The incumbent mayor concluded his remarks by saying the new park district splashpads were supposed to open last year, but currently remain under construction.

“And, by the way — the splash pad doesn’t work,” Hoskins said.

Forest Park is currently a non-Home Rule municipality, which limits how much it can levy in property taxes and restricts other sources of revenue. A referendum to change the village’s status failed in 2001. Both candidates said they supported another referendum – though Doss added that he believed that there is likely still opposition because of the lack of trust towards the mayor and village commissioners.

When asked how they felt about the commissioner form of village government, Doss said he had no issue with it, adding that, when he was the village’s Director of Public Works, he never felt that any commissioners interfered with his job. 

“Commissioners also have ideas — they should he involved, but the day to day should be [handled] by the directors and the village administrator,” he said.

Hoskins said he was open to having a referendum on whether the commissioner form should be kept.

Both candidates said they support the existence of advisory commissions, committees and boards. Many of them quietly faded away in recent years, and Hoskins brought back two of them – the Environmental Control Commission and the Board of Health. Doss said that he would make sure that the advisory bodies’ input would be more regularly taken into account.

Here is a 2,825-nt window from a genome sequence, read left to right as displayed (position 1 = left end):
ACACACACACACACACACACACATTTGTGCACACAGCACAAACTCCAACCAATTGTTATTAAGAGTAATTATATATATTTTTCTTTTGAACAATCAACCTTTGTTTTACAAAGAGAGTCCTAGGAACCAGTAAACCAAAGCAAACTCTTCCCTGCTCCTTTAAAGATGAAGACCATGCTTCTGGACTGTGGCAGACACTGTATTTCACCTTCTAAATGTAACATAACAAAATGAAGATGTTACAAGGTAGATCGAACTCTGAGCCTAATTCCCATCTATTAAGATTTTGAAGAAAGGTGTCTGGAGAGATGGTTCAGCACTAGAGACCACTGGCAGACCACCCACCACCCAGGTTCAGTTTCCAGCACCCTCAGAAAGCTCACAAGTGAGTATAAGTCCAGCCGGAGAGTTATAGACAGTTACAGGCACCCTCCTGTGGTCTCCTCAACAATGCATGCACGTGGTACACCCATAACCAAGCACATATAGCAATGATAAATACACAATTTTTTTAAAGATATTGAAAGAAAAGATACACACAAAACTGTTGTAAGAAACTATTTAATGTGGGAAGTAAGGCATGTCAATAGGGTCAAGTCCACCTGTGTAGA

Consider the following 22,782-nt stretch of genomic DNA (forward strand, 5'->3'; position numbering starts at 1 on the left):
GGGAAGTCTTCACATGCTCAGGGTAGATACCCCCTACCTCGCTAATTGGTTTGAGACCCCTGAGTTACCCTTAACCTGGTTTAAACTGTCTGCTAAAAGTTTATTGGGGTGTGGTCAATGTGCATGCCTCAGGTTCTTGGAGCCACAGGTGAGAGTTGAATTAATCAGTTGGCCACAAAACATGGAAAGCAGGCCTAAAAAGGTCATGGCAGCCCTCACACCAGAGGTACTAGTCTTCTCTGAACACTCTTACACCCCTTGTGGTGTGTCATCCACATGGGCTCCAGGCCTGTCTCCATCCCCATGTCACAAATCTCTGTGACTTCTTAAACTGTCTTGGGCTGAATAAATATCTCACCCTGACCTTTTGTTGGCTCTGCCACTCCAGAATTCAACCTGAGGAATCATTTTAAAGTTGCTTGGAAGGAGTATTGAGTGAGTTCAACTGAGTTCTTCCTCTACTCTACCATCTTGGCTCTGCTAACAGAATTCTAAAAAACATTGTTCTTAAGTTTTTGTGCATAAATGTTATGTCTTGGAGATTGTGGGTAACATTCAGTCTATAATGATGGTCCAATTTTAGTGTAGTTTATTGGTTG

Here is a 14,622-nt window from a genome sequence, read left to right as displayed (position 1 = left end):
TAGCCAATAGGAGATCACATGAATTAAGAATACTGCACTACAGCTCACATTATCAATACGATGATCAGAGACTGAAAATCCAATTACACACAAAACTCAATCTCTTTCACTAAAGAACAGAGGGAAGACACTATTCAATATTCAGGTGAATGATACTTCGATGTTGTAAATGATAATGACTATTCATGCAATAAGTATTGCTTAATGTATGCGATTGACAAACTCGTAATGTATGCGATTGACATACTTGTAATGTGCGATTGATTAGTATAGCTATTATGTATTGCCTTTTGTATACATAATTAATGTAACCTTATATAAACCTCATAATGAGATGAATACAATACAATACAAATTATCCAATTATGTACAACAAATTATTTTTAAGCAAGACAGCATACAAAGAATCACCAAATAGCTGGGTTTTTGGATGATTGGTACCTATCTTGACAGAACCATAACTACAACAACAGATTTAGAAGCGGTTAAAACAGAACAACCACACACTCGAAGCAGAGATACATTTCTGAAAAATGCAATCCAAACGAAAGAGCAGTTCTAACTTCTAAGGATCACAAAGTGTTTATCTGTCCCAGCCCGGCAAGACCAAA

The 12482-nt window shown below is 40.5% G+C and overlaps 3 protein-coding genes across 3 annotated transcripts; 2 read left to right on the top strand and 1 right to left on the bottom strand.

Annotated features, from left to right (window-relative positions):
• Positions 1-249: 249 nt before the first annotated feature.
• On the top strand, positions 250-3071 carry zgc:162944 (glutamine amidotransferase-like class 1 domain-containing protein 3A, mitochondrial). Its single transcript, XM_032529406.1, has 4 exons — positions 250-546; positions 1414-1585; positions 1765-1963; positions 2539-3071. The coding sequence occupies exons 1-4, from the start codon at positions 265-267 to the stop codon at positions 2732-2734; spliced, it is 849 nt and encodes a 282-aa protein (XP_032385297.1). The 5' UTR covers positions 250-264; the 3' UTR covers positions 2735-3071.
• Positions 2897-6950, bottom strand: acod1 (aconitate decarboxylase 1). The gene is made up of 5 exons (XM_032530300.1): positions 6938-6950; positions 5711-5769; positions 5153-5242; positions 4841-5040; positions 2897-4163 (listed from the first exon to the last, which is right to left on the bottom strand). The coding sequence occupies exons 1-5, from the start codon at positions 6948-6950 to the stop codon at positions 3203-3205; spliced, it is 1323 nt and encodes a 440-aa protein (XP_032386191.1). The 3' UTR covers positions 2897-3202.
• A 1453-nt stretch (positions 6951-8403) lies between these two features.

When asked what they would like to see on the village-owned portion of the Altenheim property, Doss said he would like to get more public input and take more time to figure out the property’s future. The village appointed Altenheim Committee is currently expected to put together a final report this week. 

“Why are we making a decision a month before the election, when we might have 3-4 new elected officials?” Doss asked. “I would like to have more public comment. The public, they should have say-so, and right now, I don’t think that’s happening.”

Hoskins said he would like to sell a “maximum of three acres” of the 11-acre site to a developer and use the proceeds to shore up pensions. The rest can be used for public green space, he said. He defended the process, saying all meetings were open to the public and many residents – most notably, a contingent from the Grove condominiums – took advantage of it. 

Hoskins insisted that, even if the report is finished in March, “nothing is going to happen before the election.”

The candidates were also asked their thoughts about the future of the U.S. Armed Forces Reserve Center, 7402 Roosevelt Rd. Hoskins, who previously proposed moving the village hall and other municipal facilities to the site, said that, in the long run, he would like the village to move to a larger building, but he insisted that it wouldn’t have to be that site in particular. Hoskins also said that he would like the village to have a say in what happens to the property, which the Pentagon currently owns, and he would like to partner with a private business – but that isn’t his top priority at the moment.

Doss said he would like to move the village hall to the currently underutilized CTA commuter parking lot west of the Forest Park CTA train terminal. As for the Army Reserve property, he would like to see retail, because it would bring in sales tax revenue.